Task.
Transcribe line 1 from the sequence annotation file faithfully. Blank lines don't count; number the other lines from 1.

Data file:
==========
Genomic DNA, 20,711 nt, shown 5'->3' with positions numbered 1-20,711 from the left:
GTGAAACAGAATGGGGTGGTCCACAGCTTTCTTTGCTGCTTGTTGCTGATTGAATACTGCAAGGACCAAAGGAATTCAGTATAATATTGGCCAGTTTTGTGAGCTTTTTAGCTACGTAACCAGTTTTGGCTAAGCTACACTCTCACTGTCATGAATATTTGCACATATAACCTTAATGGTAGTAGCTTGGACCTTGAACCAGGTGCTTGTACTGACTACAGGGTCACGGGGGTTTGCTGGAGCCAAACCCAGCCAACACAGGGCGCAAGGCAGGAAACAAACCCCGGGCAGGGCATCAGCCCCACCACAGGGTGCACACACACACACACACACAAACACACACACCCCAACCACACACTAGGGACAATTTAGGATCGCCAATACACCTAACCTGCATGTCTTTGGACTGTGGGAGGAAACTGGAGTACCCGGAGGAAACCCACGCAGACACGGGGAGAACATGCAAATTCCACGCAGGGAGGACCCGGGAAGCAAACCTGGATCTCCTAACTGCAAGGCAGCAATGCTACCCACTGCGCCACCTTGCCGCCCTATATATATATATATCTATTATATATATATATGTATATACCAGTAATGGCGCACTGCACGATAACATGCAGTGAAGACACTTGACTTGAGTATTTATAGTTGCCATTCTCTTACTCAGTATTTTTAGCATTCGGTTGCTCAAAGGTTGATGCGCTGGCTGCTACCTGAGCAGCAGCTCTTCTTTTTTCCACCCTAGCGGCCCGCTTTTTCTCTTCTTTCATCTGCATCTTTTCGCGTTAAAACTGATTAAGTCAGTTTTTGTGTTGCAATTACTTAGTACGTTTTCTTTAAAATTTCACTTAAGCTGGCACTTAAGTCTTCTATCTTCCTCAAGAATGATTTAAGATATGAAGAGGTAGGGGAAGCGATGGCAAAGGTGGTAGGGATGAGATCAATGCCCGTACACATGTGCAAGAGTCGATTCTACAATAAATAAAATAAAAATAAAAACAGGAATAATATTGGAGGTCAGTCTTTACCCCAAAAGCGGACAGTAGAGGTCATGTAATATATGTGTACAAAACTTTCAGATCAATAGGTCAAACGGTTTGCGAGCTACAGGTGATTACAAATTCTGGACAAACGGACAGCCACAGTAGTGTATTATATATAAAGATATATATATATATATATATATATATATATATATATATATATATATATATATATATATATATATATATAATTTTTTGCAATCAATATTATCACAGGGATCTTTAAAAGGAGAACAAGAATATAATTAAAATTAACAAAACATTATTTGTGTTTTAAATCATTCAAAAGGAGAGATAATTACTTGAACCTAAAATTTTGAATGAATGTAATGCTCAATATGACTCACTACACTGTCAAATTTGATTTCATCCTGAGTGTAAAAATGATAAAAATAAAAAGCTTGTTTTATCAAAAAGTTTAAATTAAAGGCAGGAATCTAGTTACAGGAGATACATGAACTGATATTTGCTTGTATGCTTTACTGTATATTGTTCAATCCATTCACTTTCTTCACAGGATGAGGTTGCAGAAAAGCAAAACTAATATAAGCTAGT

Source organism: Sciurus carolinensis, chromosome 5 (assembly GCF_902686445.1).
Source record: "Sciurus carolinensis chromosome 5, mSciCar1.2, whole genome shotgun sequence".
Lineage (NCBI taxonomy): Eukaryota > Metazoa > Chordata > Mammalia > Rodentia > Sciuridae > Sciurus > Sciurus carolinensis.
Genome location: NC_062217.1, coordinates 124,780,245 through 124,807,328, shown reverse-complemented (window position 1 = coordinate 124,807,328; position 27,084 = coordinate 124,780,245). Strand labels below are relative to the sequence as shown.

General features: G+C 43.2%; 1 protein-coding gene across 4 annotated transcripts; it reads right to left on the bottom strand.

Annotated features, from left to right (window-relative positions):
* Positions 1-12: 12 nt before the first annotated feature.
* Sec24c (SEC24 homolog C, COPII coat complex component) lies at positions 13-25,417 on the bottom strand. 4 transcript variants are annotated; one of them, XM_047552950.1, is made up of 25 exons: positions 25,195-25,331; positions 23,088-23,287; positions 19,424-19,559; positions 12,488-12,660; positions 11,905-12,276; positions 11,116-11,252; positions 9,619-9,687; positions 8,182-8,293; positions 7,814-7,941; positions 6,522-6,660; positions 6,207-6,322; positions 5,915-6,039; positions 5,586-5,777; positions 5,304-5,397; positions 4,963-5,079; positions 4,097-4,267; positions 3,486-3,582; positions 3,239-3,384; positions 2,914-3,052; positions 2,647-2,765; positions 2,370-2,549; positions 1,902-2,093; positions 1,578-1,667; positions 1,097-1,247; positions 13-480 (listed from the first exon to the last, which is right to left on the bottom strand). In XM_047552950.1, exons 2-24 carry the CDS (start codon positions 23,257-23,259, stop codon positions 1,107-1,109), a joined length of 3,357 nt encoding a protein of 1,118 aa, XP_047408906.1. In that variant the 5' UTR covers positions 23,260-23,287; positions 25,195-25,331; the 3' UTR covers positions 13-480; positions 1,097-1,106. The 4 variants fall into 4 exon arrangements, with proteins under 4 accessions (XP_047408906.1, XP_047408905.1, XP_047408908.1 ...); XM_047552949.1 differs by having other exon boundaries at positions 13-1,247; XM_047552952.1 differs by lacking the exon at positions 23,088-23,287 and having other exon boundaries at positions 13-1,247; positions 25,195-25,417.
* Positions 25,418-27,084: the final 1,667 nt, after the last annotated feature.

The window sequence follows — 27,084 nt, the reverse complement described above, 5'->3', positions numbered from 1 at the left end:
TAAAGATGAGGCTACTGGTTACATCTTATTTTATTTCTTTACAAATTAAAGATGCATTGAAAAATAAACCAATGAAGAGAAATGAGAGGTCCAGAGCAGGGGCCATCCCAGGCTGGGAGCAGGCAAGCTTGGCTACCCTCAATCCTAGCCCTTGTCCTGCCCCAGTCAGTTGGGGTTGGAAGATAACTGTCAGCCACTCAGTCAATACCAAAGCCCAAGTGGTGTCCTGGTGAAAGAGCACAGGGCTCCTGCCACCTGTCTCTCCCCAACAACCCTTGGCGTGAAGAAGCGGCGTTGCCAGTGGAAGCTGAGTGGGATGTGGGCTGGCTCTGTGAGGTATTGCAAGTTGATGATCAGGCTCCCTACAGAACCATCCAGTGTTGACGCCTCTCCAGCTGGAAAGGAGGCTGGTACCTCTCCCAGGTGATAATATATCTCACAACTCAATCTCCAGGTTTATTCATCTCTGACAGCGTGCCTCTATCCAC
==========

Genomic DNA, 20,711 nt, shown 5'->3' with positions numbered 1-20,711 from the left: